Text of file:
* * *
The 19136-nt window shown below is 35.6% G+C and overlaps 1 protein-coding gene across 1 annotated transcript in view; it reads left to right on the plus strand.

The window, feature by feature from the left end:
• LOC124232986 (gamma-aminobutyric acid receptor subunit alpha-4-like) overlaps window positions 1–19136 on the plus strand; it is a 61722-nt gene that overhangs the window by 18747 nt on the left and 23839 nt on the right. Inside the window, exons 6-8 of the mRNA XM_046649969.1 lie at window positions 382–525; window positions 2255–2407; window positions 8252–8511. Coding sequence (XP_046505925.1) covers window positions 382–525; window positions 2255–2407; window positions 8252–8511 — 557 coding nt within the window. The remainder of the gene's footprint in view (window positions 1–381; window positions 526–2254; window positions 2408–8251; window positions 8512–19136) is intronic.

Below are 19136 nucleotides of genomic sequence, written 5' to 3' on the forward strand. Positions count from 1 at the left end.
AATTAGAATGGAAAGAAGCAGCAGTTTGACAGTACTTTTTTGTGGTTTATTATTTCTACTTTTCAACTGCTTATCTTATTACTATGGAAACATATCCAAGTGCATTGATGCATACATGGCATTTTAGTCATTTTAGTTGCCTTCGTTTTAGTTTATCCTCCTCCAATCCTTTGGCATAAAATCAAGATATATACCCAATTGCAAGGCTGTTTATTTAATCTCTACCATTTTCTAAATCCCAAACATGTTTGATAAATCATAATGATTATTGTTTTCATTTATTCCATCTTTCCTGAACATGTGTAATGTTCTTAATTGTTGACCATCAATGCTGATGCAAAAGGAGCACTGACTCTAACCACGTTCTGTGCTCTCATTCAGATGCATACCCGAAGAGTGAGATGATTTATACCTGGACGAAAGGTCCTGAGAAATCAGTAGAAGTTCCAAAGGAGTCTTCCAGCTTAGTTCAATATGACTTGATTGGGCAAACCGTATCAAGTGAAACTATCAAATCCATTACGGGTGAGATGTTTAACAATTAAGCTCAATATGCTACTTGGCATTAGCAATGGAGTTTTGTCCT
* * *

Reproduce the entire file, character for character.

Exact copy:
The 19136-nt window shown below is 35.6% G+C and overlaps 1 protein-coding gene across 1 annotated transcript in view; it reads left to right on the plus strand.

The window, feature by feature from the left end:
• LOC124232986 (gamma-aminobutyric acid receptor subunit alpha-4-like) overlaps window positions 1–19136 on the plus strand; it is a 61722-nt gene that overhangs the window by 18747 nt on the left and 23839 nt on the right. Inside the window, exons 6-8 of the mRNA XM_046649969.1 lie at window positions 382–525; window positions 2255–2407; window positions 8252–8511. Coding sequence (XP_046505925.1) covers window positions 382–525; window positions 2255–2407; window positions 8252–8511 — 557 coding nt within the window. The remainder of the gene's footprint in view (window positions 1–381; window positions 526–2254; window positions 2408–8251; window positions 8512–19136) is intronic.

Below are 19136 nucleotides of genomic sequence, written 5' to 3' on the forward strand. Positions count from 1 at the left end.
AATTAGAATGGAAAGAAGCAGCAGTTTGACAGTACTTTTTTGTGGTTTATTATTTCTACTTTTCAACTGCTTATCTTATTACTATGGAAACATATCCAAGTGCATTGATGCATACATGGCATTTTAGTCATTTTAGTTGCCTTCGTTTTAGTTTATCCTCCTCCAATCCTTTGGCATAAAATCAAGATATATACCCAATTGCAAGGCTGTTTATTTAATCTCTACCATTTTCTAAATCCCAAACATGTTTGATAAATCATAATGATTATTGTTTTCATTTATTCCATCTTTCCTGAACATGTGTAATGTTCTTAATTGTTGACCATCAATGCTGATGCAAAAGGAGCACTGACTCTAACCACGTTCTGTGCTCTCATTCAGATGCATACCCGAAGAGTGAGATGATTTATACCTGGACGAAAGGTCCTGAGAAATCAGTAGAAGTTCCAAAGGAGTCTTCCAGCTTAGTTCAATATGACTTGATTGGGCAAACCGTATCAAGTGAAACTATCAAATCCATTACGGGTGAGATGTTTAACAATTAAGCTCAATATGCTACTTGGCATTAGCAATGGAGTTTTGTCCT